Bernie Dahl of Winterport, Maine, nearly didn't get out. Officials cite his case as an example of what not to do. One calls him "naive." On October 23, 1999, Dahl, now 69, hiked up Mount Washington's Lion Head Trail. He passed the warning sign. Rain turned to snow, and a group of climbers turning back urged him to do the same. "I thought, I'm from New England, this is my kind of weather," says Dahl, a retired pathologist and a hiker since childhood. "There was a certain arrogance involved." By 4 p.m., he was trapped in hurricane-force conditions. Then Dahl remembered he had a cellphone and dialed for help. It eventually came, but not before Dahl reconciled himself to dying on the mountain. "Freezing is a nice way to go. You have an abnormal sense of warmth. I did not pray for rescue, I prayed for understanding and acceptance. I risked my life, and others had to risk theirs. That's not right, I don't deny it." Today, he speaks to groups about the "spiritual experience" and maintains a website (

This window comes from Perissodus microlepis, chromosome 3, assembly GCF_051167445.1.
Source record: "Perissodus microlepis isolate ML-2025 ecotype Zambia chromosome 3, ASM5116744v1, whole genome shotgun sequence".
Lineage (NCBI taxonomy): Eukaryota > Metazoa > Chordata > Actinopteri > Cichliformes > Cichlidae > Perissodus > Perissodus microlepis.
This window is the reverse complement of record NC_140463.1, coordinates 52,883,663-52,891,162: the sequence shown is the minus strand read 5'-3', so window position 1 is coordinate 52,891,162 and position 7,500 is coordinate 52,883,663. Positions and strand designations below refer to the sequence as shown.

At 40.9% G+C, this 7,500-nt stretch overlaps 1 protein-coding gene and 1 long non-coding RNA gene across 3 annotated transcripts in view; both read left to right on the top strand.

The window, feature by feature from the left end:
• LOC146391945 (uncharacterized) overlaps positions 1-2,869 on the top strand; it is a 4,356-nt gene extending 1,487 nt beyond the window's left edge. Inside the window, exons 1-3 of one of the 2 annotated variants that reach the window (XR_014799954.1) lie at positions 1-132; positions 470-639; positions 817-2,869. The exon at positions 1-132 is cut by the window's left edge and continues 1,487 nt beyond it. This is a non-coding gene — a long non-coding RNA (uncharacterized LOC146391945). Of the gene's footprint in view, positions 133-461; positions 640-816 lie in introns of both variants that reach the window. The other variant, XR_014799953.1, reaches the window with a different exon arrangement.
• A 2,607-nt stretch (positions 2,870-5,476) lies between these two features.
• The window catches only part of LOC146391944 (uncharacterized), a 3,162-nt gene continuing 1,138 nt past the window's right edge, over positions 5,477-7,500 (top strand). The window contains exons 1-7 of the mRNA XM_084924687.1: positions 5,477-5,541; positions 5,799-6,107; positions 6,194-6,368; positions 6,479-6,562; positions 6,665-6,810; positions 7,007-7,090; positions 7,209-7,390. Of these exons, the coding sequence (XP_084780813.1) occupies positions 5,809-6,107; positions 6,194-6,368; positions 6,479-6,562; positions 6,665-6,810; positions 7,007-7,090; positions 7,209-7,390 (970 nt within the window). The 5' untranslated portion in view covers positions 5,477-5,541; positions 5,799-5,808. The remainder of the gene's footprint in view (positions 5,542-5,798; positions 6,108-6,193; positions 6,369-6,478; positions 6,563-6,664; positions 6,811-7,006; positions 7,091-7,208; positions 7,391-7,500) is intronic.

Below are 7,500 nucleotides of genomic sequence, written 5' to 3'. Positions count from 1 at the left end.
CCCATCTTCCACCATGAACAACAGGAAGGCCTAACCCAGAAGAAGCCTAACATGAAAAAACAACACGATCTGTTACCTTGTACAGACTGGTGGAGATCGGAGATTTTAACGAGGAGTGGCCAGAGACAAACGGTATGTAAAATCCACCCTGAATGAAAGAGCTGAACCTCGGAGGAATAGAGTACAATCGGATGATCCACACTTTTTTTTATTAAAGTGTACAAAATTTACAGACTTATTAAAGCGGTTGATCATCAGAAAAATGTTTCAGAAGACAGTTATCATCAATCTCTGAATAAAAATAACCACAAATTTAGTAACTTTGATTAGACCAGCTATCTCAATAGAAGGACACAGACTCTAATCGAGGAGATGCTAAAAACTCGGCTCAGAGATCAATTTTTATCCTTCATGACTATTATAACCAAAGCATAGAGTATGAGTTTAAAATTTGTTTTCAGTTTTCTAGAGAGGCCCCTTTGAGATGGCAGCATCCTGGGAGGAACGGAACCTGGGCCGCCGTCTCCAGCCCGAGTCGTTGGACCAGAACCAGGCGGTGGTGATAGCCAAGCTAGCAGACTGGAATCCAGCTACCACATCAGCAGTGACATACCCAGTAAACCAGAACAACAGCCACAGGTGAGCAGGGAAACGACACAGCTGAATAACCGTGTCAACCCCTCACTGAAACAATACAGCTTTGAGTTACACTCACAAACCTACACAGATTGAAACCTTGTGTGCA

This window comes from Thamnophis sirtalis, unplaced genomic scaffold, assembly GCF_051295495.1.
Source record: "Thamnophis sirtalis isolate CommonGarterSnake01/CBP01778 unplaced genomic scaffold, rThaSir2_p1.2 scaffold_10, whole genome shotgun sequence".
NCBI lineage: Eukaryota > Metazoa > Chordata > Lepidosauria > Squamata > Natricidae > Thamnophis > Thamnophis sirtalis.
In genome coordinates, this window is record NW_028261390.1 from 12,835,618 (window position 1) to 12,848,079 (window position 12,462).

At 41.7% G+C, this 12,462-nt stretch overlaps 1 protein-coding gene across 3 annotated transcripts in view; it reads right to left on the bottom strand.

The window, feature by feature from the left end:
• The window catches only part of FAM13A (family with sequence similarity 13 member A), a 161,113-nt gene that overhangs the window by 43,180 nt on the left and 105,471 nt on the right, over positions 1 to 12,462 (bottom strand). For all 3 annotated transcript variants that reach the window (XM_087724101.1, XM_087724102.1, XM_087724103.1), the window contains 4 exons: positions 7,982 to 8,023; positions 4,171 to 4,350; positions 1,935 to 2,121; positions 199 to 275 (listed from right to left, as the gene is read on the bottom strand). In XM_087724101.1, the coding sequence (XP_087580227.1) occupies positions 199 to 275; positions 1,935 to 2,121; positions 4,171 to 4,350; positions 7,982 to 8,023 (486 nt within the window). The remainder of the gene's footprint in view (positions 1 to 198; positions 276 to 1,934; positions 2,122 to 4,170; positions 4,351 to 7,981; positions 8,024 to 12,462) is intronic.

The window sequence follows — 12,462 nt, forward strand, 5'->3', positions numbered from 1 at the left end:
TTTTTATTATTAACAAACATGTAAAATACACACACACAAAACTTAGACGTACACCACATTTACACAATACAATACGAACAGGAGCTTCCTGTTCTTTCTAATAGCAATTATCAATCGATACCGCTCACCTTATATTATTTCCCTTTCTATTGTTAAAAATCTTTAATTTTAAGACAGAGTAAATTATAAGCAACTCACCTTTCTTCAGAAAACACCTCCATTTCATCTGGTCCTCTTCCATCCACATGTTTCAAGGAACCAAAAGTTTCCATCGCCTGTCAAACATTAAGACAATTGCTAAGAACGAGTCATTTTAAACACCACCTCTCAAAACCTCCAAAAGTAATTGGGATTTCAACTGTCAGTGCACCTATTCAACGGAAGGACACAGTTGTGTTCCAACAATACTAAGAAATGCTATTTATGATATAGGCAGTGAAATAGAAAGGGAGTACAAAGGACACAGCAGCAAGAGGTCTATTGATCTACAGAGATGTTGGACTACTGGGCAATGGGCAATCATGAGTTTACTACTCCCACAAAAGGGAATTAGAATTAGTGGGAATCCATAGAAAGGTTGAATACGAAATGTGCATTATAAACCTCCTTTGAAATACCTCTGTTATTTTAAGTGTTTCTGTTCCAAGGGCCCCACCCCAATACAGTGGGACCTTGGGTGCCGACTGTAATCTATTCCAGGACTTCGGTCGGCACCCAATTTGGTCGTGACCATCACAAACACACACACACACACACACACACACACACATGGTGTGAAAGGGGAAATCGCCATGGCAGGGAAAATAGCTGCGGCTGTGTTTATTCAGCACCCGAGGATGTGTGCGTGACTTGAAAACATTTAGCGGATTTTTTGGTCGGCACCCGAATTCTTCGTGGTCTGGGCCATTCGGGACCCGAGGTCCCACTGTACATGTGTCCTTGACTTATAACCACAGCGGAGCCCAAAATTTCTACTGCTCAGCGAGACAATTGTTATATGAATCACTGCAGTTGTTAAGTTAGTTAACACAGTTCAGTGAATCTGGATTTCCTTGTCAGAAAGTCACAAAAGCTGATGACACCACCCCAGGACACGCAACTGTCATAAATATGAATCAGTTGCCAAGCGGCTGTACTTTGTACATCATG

"I learned three things," he says. "One, be prepared to die, meaning have your life in order; two, have a plan to live; three, do both of those things now - you don't know when number one is going to hit." But on that night nine years ago, as rescuers emerged from the swirling snow to bring him back, Dahl's concerns were more immediate: "I said, 'You guys are beautiful. I can't believe you're here.' Then I asked if they were going to put me in the slammer."

Mark Pothier is a Globe business editor. E-mail him at